Their analysis showed that, depending on the species involved, a single infected bat may infect between 0 and 1.9 members of a different species; and that, on average, CST occurs only once for every 72.8 transmissions within the same species.
"What's really important is that molecular sequence data, an increasingly cheap and available resource, can be used to quantify CST," said Streicker.
Scientist Sonia Altizer of UGA agrees.
"This is a breakthrough," said Altizer. "The team defined, for the first time, a framework for quantifying the rates of CST across a network of host species that could be applied to other wildlife pathogens, and they developed novel methods to do it."
The researchers also looked at the factors that could determine the frequency of CST, using extensive data about each bat species, such as foraging behavior, geographic range and genetics.
"There's a popular idea that because of their potential for rapid evolution, the emergence of these types of viruses is limited more by ecological constraints than by genetic similarity between donor and recipient hosts," said Streicker. "We wanted to see if that was the case."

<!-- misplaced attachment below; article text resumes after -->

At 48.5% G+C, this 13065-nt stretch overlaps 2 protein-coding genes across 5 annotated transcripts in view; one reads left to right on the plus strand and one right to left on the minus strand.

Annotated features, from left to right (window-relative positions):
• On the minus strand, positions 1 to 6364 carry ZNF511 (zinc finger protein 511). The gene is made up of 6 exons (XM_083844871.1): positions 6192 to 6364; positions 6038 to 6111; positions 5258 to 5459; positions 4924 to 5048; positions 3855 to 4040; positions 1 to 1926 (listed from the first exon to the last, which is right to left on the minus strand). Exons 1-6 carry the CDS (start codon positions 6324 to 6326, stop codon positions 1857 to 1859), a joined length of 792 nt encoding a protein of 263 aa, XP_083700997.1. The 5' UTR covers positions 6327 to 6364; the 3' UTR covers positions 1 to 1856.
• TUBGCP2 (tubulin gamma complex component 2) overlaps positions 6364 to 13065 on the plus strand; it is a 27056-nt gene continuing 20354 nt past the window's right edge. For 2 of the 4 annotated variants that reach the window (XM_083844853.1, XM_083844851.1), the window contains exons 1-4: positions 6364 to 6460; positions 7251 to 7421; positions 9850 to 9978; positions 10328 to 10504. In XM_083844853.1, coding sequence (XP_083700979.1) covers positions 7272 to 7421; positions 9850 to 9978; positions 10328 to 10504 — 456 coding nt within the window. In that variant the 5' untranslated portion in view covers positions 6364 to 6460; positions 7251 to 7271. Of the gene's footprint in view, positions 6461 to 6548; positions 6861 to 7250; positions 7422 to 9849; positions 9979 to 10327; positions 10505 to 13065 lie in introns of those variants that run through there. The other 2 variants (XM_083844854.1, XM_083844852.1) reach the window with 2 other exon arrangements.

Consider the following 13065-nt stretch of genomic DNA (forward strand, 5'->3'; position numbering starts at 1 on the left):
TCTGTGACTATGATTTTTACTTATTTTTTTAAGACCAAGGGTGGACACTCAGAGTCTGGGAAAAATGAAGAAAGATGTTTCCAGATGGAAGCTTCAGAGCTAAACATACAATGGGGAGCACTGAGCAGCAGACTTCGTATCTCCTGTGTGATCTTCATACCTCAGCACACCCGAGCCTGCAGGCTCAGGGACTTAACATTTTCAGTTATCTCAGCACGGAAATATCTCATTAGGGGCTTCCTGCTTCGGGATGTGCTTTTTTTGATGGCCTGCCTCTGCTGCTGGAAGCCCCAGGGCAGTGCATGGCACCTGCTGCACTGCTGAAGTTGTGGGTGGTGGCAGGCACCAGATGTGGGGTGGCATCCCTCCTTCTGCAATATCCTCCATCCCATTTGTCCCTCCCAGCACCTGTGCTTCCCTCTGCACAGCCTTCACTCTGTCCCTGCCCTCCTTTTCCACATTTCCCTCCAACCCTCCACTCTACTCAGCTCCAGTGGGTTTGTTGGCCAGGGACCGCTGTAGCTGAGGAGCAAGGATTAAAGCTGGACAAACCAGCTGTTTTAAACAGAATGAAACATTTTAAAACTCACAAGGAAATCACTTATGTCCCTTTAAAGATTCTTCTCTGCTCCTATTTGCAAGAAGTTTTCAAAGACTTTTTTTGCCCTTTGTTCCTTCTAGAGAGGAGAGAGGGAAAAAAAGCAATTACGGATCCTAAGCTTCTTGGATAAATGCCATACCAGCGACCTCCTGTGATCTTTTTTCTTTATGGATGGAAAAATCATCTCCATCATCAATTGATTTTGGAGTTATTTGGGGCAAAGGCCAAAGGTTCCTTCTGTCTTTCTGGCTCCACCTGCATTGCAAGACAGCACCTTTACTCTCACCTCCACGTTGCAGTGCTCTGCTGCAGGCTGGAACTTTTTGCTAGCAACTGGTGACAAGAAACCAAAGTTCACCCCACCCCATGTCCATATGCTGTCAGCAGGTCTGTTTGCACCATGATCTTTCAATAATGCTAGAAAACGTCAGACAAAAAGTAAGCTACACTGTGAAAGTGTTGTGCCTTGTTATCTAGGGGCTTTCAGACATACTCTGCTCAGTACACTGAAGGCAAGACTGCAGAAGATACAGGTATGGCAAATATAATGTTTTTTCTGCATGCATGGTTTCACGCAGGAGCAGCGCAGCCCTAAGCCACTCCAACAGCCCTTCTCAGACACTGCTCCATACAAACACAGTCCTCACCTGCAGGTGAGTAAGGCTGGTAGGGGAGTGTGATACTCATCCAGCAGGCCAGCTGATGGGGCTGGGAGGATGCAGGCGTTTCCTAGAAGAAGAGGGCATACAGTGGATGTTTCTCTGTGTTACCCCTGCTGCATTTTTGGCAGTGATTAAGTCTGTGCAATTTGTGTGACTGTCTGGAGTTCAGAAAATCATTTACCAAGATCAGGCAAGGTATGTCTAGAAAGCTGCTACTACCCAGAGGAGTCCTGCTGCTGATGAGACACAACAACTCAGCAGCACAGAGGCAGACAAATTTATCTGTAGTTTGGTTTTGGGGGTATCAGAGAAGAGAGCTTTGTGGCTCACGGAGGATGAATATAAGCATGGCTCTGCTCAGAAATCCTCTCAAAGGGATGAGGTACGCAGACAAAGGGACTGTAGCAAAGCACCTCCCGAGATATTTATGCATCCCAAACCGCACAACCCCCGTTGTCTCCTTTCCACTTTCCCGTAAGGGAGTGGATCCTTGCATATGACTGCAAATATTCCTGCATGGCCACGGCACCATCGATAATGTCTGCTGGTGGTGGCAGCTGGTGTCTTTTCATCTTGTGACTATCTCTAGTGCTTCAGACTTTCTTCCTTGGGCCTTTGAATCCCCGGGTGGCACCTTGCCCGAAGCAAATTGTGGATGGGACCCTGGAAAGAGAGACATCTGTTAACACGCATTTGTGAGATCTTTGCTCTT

He found, instead, that rabies viruses are much more likely to jump between closely related bat species than between ones that diverged in the distant past.
Overlapping geographic range was also associated with CST, but to a lesser extent.
"CST and viral establishment do not occur at random, but instead are highly constrained by host-associated barriers," Streicker said. "Contrary to popular belief, rapid evolution of the virus isn't enough to overcome the genetic differences between hosts."
Streicker believes that what he and colleagues have learned about bat rabies will be influential in understanding the ecology, evolution and emergence of many wildlife
|Contact: Cheryl Dybas|
National Science Foundation